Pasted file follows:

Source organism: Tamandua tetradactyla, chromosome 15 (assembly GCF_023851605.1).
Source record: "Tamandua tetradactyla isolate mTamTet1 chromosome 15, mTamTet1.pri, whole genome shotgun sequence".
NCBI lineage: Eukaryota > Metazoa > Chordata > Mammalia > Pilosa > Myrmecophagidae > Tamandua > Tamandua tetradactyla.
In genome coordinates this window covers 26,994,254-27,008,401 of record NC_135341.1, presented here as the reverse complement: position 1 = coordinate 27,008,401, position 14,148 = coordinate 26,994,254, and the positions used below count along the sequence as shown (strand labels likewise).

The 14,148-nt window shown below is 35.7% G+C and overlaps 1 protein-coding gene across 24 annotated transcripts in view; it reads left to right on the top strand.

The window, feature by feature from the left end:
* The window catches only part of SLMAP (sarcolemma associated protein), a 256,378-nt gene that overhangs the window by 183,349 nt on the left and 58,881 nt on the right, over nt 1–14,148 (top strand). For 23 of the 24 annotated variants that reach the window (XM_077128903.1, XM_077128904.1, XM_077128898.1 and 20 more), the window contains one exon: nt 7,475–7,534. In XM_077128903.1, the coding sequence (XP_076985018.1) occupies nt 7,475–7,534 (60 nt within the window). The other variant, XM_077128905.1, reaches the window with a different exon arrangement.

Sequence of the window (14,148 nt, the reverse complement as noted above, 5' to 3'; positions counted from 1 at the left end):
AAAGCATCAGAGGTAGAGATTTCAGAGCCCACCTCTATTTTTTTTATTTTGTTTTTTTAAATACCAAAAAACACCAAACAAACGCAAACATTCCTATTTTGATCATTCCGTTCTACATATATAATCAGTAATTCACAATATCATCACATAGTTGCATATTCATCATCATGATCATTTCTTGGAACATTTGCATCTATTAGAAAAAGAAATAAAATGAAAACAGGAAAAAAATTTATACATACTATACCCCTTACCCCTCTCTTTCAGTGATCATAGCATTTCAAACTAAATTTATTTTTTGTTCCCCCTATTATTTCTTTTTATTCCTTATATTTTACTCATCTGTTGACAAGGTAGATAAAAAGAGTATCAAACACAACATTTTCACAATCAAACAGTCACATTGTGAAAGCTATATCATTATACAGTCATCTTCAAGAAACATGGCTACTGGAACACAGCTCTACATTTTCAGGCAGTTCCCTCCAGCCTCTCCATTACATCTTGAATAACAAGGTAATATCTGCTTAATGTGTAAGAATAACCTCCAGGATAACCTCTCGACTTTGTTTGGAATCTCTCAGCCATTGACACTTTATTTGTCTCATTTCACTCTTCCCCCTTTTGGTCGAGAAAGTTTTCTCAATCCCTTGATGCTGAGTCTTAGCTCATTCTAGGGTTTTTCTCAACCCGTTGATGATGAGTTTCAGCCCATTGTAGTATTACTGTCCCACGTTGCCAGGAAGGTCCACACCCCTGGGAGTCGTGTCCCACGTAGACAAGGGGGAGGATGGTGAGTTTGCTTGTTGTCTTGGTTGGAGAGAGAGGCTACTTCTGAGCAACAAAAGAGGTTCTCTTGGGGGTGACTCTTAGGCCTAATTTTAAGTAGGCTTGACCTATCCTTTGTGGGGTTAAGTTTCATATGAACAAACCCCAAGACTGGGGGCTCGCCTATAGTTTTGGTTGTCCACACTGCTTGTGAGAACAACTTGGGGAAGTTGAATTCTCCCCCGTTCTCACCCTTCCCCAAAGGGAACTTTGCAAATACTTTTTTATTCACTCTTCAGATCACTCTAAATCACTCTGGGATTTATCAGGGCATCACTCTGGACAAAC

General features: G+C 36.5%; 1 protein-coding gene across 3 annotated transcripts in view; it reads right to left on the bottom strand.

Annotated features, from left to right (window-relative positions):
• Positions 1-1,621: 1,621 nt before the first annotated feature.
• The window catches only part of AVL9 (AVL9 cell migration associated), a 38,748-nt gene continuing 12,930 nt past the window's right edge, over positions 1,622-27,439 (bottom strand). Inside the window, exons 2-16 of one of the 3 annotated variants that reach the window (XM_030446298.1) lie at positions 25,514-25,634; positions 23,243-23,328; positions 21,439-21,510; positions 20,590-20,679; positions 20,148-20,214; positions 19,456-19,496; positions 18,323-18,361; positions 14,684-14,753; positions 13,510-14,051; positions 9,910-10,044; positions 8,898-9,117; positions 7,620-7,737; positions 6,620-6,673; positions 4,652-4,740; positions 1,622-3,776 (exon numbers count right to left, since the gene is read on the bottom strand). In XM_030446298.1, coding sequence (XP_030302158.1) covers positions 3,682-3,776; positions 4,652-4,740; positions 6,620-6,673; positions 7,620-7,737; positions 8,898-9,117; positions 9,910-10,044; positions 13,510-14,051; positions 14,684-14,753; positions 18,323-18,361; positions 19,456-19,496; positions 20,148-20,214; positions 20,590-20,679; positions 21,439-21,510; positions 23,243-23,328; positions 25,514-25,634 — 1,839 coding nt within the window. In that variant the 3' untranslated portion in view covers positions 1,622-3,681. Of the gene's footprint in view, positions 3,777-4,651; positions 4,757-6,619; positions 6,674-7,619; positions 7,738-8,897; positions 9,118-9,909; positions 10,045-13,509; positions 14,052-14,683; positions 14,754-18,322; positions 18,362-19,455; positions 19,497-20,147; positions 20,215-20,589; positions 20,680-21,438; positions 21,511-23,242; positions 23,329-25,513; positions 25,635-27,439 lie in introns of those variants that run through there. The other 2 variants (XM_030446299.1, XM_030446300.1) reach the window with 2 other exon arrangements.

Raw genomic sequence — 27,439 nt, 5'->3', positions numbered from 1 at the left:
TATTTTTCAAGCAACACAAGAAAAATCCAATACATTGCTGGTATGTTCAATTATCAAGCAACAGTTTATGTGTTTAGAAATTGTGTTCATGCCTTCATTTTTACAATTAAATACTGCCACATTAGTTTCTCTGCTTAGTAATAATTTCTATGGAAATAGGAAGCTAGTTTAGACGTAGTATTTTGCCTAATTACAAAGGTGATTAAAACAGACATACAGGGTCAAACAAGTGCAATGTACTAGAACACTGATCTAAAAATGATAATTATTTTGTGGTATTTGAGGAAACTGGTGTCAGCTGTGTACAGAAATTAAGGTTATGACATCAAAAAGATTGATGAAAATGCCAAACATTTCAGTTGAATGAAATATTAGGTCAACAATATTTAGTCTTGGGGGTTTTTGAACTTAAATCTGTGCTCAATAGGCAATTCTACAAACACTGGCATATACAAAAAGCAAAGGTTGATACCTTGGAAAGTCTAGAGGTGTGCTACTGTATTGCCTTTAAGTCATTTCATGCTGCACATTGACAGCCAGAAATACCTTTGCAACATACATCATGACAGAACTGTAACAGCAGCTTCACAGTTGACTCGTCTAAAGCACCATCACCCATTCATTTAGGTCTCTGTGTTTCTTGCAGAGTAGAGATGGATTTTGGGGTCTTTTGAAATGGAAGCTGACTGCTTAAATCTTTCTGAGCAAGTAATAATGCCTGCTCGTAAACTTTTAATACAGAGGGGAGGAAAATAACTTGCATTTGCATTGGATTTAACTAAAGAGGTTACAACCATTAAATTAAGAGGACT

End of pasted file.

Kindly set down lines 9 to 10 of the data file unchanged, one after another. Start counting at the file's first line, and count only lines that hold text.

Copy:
AAAGCATCAGAGGTAGAGATTTCAGAGCCCACCTCTATTTTTTTTATTTTGTTTTTTTAAATACCAAAAAACACCAAACAAACGCAAACATTCCTATTTTGATCATTCCGTTCTACATATATAATCAGTAATTCACAATATCATCACATAGTTGCATATTCATCATCATGATCATTTCTTGGAACATTTGCATCTATTAGAAAAAGAAATAAAATGAAAACAGGAAAAAAATTTATACATACTATACCCCTTACCCCTCTCTTTCAGTGATCATAGCATTTCAAACTAAATTTATTTTTTGTTCCCCCTATTATTTCTTTTTATTCCTTATATTTTACTCATCTGTTGACAAGGTAGATAAAAAGAGTATCAAACACAACATTTTCACAATCAAACAGTCACATTGTGAAAGCTATATCATTATACAGTCATCTTCAAGAAACATGGCTACTGGAACACAGCTCTACATTTTCAGGCAGTTCCCTCCAGCCTCTCCATTACATCTTGAATAACAAGGTAATATCTGCTTAATGTGTAAGAATAACCTCCAGGATAACCTCTCGACTTTGTTTGGAATCTCTCAGCCATTGACACTTTATTTGTCTCATTTCACTCTTCCCCCTTTTGGTCGAGAAAGTTTTCTCAATCCCTTGATGCTGAGTCTTAGCTCATTCTAGGGTTTTTCTCAACCCGTTGATGATGAGTTTCAGCCCATTGTAGTATTACTGTCCCACGTTGCCAGGAAGGTCCACACCCCTGGGAGTCGTGTCCCACGTAGACAAGGGGGAGGATGGTGAGTTTGCTTGTTGTCTTGGTTGGAGAGAGAGGCTACTTCTGAGCAACAAAAGAGGTTCTCTTGGGGGTGACTCTTAGGCCTAATTTTAAGTAGGCTTGACCTATCCTTTGTGGGGTTAAGTTTCATATGAACAAACCCCAAGACTGGGGGCTCGCCTATAGTTTTGGTTGTCCACACTGCTTGTGAGAACAACTTGGGGAAGTTGAATTCTCCCCCGTTCTCACCCTTCCCCAAAGGGAACTTTGCAAATACTTTTTTATTCACTCTTCAGATCACTCTAAATCACTCTGGGATTTATCAGGGCATCACTCTGGACAAAC

General features: G+C 36.5%; 1 protein-coding gene across 3 annotated transcripts in view; it reads right to left on the bottom strand.